Archive for General Data Protection Regulation

The General Data Protection Regulation (GDPR) to Rescue Consumers From Wordy Agreements.

Earlier this year, the self-proclaimed father of the World Wide Web, Berners-Lee expressed his concerns on how companies and other enterprises use dense terms and conditions to scare consumers from reading them and sneak in abrasive clauses. The European Union, seemingly aware of the unethical legal arm-stringing that consumers have been subjected to by all sorts of product and private providers, conjured the General Data Protection Regulation (GDPR). The General Data Protection Regulation (GDPR) is a framework of guidelines which is meant to instill transparency in the terms and conditions to which users in the member countries of the European Union can be subjected.
Popular European Wi-Fi provider (it has foreign branches), Purple, made an objective study that had results which showed just how bad the present use of terms and conditions has become. The study, which was reportedly assumed to be a publicity stunt by some industry players, involved over 22,000 people who participated unaware of the real objective of the study.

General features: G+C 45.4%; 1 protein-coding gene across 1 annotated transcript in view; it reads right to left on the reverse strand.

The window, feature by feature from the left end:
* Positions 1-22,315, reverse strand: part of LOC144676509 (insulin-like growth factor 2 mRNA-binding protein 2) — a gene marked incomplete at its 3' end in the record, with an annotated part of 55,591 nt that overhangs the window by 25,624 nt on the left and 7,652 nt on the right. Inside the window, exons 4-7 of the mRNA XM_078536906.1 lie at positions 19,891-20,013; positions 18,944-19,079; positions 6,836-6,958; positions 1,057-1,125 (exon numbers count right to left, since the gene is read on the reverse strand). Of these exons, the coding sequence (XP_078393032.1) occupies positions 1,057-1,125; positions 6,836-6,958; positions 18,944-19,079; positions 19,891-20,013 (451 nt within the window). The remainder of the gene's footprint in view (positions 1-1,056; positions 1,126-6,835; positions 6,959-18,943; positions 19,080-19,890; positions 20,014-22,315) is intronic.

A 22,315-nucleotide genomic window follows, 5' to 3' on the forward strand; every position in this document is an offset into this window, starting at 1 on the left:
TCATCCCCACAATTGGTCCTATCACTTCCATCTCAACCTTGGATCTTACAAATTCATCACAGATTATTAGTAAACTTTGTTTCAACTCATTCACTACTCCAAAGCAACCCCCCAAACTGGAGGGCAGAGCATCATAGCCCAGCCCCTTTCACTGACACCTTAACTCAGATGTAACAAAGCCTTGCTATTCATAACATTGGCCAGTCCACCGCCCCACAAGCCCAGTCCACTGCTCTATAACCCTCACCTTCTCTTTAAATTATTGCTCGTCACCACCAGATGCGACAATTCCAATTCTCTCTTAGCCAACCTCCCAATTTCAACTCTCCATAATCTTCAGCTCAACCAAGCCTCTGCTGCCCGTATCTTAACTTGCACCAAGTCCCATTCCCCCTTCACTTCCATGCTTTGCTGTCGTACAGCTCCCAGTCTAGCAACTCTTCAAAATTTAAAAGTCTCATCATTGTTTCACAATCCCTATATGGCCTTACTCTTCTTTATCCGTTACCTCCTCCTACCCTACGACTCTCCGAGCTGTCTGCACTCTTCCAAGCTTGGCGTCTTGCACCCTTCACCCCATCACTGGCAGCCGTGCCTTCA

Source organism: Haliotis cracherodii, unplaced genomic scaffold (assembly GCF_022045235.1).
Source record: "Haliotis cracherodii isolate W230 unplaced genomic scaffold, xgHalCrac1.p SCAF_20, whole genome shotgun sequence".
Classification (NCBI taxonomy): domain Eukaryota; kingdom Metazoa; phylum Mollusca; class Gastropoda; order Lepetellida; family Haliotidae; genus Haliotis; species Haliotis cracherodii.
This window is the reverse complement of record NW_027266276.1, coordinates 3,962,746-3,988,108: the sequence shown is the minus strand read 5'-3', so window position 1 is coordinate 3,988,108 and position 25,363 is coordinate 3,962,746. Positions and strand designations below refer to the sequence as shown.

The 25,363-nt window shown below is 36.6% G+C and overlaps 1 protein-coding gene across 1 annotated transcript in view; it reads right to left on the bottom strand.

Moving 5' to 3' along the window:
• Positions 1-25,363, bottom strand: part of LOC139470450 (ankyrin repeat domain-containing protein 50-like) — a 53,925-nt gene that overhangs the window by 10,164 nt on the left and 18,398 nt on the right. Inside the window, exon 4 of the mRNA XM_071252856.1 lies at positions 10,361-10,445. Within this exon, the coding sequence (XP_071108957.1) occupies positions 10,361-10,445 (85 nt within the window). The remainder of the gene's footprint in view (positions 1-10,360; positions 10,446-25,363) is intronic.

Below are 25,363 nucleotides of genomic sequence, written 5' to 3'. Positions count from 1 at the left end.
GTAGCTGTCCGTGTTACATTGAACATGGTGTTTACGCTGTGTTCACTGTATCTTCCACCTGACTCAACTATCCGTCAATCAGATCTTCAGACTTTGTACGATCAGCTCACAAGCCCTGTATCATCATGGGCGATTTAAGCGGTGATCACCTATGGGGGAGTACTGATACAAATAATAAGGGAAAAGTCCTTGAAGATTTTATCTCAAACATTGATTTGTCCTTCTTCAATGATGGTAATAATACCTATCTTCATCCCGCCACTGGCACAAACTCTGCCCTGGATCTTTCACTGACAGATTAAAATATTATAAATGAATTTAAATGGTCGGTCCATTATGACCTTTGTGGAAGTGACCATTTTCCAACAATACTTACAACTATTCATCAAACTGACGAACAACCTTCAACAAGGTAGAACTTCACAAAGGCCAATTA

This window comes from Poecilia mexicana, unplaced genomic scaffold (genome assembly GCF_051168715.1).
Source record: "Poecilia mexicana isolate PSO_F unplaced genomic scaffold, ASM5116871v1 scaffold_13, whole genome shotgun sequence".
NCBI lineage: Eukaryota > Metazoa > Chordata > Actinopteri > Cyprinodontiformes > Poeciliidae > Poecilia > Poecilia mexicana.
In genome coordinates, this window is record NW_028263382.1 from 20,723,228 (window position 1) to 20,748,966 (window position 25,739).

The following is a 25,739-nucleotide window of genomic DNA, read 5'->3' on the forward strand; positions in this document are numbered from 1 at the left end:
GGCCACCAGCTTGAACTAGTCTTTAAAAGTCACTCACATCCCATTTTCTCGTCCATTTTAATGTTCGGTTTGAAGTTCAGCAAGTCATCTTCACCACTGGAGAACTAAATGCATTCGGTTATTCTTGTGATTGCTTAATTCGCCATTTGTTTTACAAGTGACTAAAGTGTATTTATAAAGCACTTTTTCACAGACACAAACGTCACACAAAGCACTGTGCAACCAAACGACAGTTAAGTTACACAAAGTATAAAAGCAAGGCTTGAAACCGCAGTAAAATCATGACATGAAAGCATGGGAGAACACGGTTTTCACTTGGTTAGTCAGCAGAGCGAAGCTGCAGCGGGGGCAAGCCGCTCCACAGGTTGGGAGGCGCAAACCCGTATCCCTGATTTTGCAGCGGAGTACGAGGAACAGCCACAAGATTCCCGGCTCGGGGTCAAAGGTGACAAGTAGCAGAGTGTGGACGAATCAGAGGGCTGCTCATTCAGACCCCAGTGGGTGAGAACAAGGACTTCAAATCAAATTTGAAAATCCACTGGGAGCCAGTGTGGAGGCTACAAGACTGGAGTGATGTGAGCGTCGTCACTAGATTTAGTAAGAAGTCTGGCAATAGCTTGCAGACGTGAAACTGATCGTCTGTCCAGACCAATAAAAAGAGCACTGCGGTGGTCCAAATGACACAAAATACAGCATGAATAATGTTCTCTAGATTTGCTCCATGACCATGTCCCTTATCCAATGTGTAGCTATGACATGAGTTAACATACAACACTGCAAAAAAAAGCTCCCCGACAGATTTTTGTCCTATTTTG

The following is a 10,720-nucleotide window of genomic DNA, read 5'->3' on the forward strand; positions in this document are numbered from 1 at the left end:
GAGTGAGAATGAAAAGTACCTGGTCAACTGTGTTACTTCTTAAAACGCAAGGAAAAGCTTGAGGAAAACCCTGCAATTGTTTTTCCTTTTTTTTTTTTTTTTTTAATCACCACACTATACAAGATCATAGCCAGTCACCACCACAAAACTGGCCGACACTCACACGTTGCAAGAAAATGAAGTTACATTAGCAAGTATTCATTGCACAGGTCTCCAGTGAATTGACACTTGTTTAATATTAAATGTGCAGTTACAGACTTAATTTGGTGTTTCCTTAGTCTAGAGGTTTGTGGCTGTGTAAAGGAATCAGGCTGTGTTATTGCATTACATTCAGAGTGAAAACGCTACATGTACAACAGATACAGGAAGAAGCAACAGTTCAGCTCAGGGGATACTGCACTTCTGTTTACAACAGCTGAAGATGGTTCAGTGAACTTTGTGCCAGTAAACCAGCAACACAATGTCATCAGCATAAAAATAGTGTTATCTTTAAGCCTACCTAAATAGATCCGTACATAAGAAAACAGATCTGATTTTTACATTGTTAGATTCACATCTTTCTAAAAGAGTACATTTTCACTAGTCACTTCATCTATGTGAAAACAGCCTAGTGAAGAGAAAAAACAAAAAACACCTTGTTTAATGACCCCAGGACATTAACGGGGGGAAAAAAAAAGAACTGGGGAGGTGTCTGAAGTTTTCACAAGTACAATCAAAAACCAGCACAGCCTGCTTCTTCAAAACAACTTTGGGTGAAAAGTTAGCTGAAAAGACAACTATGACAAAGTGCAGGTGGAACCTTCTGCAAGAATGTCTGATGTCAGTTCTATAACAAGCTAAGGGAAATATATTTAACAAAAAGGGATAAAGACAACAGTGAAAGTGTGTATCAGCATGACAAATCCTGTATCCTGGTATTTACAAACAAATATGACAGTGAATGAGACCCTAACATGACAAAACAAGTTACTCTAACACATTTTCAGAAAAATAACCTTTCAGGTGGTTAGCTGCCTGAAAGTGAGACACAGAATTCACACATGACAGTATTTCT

The study was conducted by providing Wi-Fi connections to over 22,000 people who were provided access to Wi-Fi connections to access their social media platforms and online professional portfolios and communication apps. The Wi-Fi also let them gain access to entertainment sites. However, to access the services, those people had to agree to the terms and conditions, which were construed in a wordy fashion to fend off readers. The terms and conditions obliged the Wi-Fi users to commit 1,000 hours of customer service and legally obligated them to clean toilets, unblock sewers, collect animal waste in parks and offer free hugs to stray domestic pets in a community service clause.
The terms and agreement also featured another clause that promised anyone who would notice the queer obligations to report to Purple offices and collect a prize. Out of the 22,000 persons who subscribed to the Purple services, only one person bothered to collect the prize.